Agriculture

What Is Precision Agriculture?

Precision agriculture is a farming management concept based on observing, measuring and responding to inter- and intra-field variability in crops.

The goal of precision agriculture is to more efficiently apply a farm’s limited resources to gain maximum yield. A primary method for doing that is to minimize variability of crop health within and across fields. Get a Quote

The use of precision agriculture technologies is growing very quickly, globally, according to Technavio. http://www.technavio.com/report/global-agricultural-equipment-precision-agriculture-market

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Due to its nature, precision agriculture requires a LOT of data to work. The three main types of data include:

  1. geo-tagged images: visible and multi-spectral aerial images taken of fields, over time; this is where drones play
  2. equipment performance: real time feedback & logs provided by sensor-equipped manned and unmanned equipment such as seeders, spreaders, tractors and combines
  3. management data: crop yield and other data provided by farm operators

To learn more about precision agriculture from a third party review, read this overview published by The Economist. http://www.economist.com/news/business/21602757-managers-most-traditional-industries-distrust-promising-new-technology-digital

Where Do Drones Fit in Precision Agriculture?

Drones are really just a new, high-precision way to obtain geo-tagged images from the air.

Compared with other aerial survey methods, drones generate more precise and more frequent data about the condition of crops. This data is used in many ways to improve the performance of a farm’s operation.

For surveying fields of less than 50 hectares in size, drones are cheaper than manned aircraft surveillance, manned scouting and satellite imaging.

Some claim that the new FAA rules will restrict the usefulness of drones for agriculture, because under the new Part 107 rules, all observation and measurement must be taken by a drone that is within visual line of site (VLOS) of the operator. This becomes a real issue for fields and farms that are bigger than VLOS.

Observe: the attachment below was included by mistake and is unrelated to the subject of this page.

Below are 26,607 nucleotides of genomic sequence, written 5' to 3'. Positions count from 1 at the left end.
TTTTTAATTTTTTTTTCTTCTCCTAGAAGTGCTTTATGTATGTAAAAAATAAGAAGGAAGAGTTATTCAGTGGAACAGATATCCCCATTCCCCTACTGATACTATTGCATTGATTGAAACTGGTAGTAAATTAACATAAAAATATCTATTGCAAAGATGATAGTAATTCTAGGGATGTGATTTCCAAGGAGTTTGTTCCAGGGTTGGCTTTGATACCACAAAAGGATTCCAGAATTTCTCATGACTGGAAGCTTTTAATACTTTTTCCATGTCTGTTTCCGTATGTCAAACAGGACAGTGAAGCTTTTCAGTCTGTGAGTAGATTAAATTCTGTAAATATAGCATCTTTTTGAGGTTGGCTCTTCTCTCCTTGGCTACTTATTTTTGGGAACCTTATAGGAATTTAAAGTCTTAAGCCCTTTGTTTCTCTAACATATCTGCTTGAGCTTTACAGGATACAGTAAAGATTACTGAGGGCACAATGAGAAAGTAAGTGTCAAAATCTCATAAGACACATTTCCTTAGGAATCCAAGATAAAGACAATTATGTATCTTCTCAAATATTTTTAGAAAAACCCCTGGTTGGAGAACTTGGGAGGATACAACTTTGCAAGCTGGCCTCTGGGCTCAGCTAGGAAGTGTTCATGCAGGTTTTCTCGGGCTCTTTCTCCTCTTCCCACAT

But the vast majority of farms don’t have this problem.

According to this report by Food Dialogues, )http://www.fooddialogues.com/foodsource/farm-size-and-ownership/what-is-the-average-size-of-an-american-farm), there are approximately 2.1 million farms in America. The average size is 434 acres. Small family farms, averaging 231 acres, make up 88 percent, meaning that 1.85 million farms can benefit immediately from AG drones.

Drones are used to gather a variety of image-based data about the condition of crops, fields and livestock – including:

  • plant height
  • plant count
  • plant health
  • presence of nutrients
  • presence of disease
  • presence of weeds
  • relative biomass estimates
  • 3D / volumetric data (piles, patches, holes and hills)

For livestock operations, drones can be used to monitor the location, status and movement of animals over time with more frequency and at a lower cost than other means.

Drone data is used to do farming jobs more effectively and efficiently, including:

  • Crop Scouting – replace men with drones
  • Crop Health Monitoring – biggest ROI, by far
  • Field Surveying/Scouting (before planting)
  • Nitrogen Recommendation
  • Yield Monitoring
  • Plant Stress Monitoring
  • Drought Assessment
  • Senescence Analysis
  • Leaf Area Indexing
  • Phenology
  • Tree Classification
  • and more

To take quick action, orthomosaic images generated by drones can be fed into an agricultural programs to aid in better crop management, software tools to create prescription maps.

Prescription maps inform the farm operator where & what specific actions are needed, such as increasing or decreasing nitrogen spread on trouble spots.

To learn more on how Outdoor Robotics precision agriculture can help you or get a quote for using drone systems with multispectral cameras for crop management.

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